Liang said his company was happy to use the yuan to do business with partners
and the scheme could help Sanhuan Enterprise, with employs 6,700 workers, trade
with partners in Southeast Asia, where it gets 15% of total sales.
"Since the beginning of last year, the company has tried to find ways to reduce
the risk from exchange rate fluctuations," he said. "The most effective is to
add clauses to contracts with the permission of trade partners about the trade
settlement. For example: the value of a container of goods is 10,000 yuan. In
disregarding the change in the exchange rate, the buyers have to pay the same
value [10,000 yuan] for the merchandise in US dollars," he said.
He conceded that only larger and long-term clients were willing to accept such
a condition. Liang also had doubts whether partners would be willing to pay in
yuan once the trial gets underway.
"As the yuan is not freely convertible, our partners will be forced to exchange
their own currency into US dollars first before paying yuan in overseas trade
settlement, which might be a trouble for them."
Importers, including Simon Shi, former president of the Hong Kong Small and
Medium Enterprises Association, also saw difficulties with yuan settlement if
China does not relax its foreign-exchange controls.
"Even if I have a personal renminbi account, I cannot withdraw a million yuan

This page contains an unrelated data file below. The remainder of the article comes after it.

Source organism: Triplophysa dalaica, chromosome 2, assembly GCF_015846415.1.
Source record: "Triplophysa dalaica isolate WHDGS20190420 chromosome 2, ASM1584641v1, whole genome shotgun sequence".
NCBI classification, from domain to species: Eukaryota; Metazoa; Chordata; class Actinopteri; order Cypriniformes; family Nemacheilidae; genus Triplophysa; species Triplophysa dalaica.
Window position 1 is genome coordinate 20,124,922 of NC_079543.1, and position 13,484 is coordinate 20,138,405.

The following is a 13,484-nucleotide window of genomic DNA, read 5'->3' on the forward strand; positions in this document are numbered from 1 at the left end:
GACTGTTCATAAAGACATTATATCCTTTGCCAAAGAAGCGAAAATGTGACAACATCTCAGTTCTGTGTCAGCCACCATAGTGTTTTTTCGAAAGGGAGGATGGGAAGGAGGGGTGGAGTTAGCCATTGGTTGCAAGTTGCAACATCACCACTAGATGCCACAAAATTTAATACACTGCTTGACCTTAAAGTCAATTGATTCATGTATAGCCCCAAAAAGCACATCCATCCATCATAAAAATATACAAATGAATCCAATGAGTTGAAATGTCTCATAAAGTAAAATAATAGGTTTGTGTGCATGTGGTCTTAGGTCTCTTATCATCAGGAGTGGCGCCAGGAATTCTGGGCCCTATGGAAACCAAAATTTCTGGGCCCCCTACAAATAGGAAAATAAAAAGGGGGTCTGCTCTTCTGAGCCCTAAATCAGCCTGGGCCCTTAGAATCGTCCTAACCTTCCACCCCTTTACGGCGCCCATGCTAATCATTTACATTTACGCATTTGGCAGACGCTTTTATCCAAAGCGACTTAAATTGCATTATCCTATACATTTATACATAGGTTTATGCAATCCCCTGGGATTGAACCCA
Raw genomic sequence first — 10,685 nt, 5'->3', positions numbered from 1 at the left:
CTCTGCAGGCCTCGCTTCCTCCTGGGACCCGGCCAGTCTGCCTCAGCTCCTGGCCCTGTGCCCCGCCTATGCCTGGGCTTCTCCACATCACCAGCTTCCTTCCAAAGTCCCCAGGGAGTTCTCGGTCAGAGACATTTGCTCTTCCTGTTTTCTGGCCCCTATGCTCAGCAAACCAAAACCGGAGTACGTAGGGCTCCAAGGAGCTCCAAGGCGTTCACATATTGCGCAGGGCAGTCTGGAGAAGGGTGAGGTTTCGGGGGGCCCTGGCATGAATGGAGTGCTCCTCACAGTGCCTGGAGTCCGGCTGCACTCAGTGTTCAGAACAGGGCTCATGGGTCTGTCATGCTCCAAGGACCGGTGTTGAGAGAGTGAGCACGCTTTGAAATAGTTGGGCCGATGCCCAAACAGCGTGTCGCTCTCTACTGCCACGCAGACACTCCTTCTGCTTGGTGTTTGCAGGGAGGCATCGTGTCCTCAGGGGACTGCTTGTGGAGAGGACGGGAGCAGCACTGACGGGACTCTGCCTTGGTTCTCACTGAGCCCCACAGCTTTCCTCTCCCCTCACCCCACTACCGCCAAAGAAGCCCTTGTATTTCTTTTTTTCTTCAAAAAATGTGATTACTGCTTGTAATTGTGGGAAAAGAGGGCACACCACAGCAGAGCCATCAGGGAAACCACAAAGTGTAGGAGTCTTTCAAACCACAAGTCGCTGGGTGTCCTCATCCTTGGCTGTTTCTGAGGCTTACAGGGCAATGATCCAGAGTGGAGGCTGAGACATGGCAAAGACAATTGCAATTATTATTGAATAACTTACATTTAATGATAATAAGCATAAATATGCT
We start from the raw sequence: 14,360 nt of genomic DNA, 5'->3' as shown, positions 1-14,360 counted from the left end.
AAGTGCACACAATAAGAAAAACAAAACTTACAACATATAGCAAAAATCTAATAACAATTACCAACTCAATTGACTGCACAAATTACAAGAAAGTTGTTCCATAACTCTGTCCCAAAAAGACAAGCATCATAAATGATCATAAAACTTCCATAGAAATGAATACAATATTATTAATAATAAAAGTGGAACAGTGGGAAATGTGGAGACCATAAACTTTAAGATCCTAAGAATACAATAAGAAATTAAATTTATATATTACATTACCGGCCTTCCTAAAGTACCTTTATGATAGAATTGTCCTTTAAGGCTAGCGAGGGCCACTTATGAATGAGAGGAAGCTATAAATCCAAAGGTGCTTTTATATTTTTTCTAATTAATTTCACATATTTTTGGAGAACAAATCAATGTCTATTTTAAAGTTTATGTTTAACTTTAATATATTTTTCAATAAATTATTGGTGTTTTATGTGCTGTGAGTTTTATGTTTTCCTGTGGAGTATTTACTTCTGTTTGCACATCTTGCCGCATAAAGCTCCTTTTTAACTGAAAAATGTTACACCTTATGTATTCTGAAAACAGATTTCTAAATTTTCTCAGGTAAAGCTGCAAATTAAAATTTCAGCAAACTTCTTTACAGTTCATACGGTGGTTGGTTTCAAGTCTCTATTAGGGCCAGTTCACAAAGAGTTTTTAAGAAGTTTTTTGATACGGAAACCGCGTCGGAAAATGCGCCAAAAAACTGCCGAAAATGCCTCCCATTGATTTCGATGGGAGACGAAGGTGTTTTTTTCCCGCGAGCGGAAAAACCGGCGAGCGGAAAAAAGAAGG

and move it between the mainland and Hong Kong," Shi said. "This is because in
Hong Kong, we cannot change more than 20,000 yuan in each transaction, and
cannot remit more than 80,000 yuan a day."
Frank Song, head of the Center for China Financial Research at the University
of Hong Kong, echoed this concern, saying China's foreign-exchange controls
could hinder acceptance of the yuan. This meant, for example, that a country
couldn't sell yuan to defend its own currency in a balance of payments crisis.
Song saw yuan trading settlement and clearing as a first step in the move
towards making the yuan fully convertible into other currencies.
Expanding the use of the yuan globally would be beneficial to China, even if
this takes time, Ulrich said.
"Besides, setting up of the basic framework of currency conversion and hedging,
foreign companies will need to become confident in using the yuan for
settlement," she said.
"Full convertibility is first required for China's currency to truly become
international. While it may not replace the dollar in the near future, with
continued liberalization, the renminbi may become a regional standard similar
to the euro," she said.
Olivia Chung is a senior Asia Times Online reporter.